The Hausa Tribal Culture of West Africa: A Research Report
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This paper talks about the communal identity of the blacks that helped them become stronger and more powerful during the hardships of the 1930s. The picture of "Mrs. Mary Willis," by Jack Delano, represents a strong and determined black woman, not needing any type of help or support, and able to deal with the adversities of the economic crash and the natural disaster of the Dust Bowl. On the other hand, Richard Wright's article, "Joe Louis Uncovers Dynamite," represents the communal identity of the blacks, and how unstoppable and overpowering they can be once they come together as a collective group. The paper discusses how the blacks were represented differently by different people, why Delano portrayed blacks as powerful individuals, while Wright portrayed blacks as having a potential identity as a community that could have an impact in their social status during the 1930s.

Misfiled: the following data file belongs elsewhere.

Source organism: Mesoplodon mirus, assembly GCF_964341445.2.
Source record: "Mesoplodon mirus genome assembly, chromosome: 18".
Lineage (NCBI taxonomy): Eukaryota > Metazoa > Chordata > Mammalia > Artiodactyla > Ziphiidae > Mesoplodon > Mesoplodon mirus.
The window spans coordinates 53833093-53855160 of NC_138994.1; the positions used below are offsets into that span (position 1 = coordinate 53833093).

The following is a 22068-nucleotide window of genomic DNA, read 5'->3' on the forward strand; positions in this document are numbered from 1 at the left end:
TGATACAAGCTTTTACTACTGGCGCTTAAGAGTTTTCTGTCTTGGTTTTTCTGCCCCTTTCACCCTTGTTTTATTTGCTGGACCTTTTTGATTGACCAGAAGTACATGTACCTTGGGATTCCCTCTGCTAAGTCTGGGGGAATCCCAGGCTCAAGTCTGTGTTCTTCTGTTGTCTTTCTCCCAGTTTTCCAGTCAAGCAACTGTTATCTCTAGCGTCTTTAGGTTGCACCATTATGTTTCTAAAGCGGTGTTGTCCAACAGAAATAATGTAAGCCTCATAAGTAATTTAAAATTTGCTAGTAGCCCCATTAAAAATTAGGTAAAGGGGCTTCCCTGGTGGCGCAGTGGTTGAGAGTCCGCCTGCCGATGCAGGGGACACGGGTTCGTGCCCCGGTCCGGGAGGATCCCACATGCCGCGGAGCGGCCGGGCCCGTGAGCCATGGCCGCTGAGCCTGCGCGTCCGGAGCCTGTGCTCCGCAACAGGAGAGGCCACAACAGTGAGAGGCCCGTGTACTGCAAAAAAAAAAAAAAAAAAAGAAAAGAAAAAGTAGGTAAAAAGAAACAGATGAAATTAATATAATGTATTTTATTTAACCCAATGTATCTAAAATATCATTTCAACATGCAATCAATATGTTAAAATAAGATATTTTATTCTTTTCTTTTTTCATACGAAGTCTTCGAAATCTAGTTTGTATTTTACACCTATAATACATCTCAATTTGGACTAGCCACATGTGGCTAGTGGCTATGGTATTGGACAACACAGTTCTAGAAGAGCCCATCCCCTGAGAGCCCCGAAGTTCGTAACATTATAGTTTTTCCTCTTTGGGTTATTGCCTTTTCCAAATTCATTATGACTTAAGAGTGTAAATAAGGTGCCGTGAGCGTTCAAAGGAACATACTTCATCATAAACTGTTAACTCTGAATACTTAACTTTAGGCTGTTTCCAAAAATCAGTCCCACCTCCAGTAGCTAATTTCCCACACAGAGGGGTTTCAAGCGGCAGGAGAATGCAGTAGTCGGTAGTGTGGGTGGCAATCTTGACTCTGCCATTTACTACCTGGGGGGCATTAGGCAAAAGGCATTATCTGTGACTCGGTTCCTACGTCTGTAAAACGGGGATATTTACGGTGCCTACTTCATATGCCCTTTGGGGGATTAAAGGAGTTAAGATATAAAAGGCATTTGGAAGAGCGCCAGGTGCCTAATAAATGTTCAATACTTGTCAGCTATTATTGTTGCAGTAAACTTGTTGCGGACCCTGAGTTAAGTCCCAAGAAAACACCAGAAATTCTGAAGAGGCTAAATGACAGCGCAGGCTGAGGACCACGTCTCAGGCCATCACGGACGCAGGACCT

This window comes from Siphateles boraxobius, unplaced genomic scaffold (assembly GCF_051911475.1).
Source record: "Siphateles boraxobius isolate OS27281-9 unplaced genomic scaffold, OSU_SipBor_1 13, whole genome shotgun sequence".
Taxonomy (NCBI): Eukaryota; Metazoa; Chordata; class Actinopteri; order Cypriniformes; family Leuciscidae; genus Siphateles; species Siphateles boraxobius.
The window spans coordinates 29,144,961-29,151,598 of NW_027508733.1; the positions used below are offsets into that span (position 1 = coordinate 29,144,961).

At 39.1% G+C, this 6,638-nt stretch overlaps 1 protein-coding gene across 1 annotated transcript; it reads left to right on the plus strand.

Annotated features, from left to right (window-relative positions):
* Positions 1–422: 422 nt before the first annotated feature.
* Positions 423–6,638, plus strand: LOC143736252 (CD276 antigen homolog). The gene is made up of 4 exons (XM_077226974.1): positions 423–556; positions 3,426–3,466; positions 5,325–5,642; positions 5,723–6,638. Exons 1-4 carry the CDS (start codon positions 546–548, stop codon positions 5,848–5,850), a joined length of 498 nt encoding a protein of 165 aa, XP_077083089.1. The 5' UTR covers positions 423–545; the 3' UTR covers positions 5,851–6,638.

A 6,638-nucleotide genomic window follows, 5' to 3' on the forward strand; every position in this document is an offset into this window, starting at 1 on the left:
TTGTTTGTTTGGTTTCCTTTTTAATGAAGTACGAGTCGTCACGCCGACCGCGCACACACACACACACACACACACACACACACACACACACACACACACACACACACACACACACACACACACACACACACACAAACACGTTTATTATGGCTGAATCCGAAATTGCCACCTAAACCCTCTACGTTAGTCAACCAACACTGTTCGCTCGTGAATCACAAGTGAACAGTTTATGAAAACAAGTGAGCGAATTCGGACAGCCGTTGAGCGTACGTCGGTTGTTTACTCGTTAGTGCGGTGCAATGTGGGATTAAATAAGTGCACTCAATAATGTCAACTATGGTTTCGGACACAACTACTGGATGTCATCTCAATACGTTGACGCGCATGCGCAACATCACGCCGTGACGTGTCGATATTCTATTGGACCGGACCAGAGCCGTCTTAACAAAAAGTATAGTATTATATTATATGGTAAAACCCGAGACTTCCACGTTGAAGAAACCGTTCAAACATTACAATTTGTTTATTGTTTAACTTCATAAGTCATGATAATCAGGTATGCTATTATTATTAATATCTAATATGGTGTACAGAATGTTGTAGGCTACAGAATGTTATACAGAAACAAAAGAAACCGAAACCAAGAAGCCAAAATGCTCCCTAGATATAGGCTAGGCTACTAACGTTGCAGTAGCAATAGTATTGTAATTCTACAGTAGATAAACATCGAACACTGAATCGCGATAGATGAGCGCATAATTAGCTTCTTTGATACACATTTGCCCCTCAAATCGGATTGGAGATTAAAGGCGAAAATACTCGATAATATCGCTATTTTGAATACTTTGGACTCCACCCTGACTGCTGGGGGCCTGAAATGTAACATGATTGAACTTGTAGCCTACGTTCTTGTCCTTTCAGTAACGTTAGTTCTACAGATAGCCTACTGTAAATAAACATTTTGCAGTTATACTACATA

Cite this Research Paper:
The Hausa Tribal Culture of West Africa: A Research Report (2003, February 17) Retrieved April 22, 2021, from https://www.academon.com/research-paper/the-hausa-tribal-culture-of-west-africa-a-research-report-1334/
"The Hausa Tribal Culture of West Africa: A Research Report" 17 February 2003. Web. 22 April. 2021. <https://www.academon.com/research-paper/the-hausa-tribal-culture-of-west-africa-a-research-report-1334/>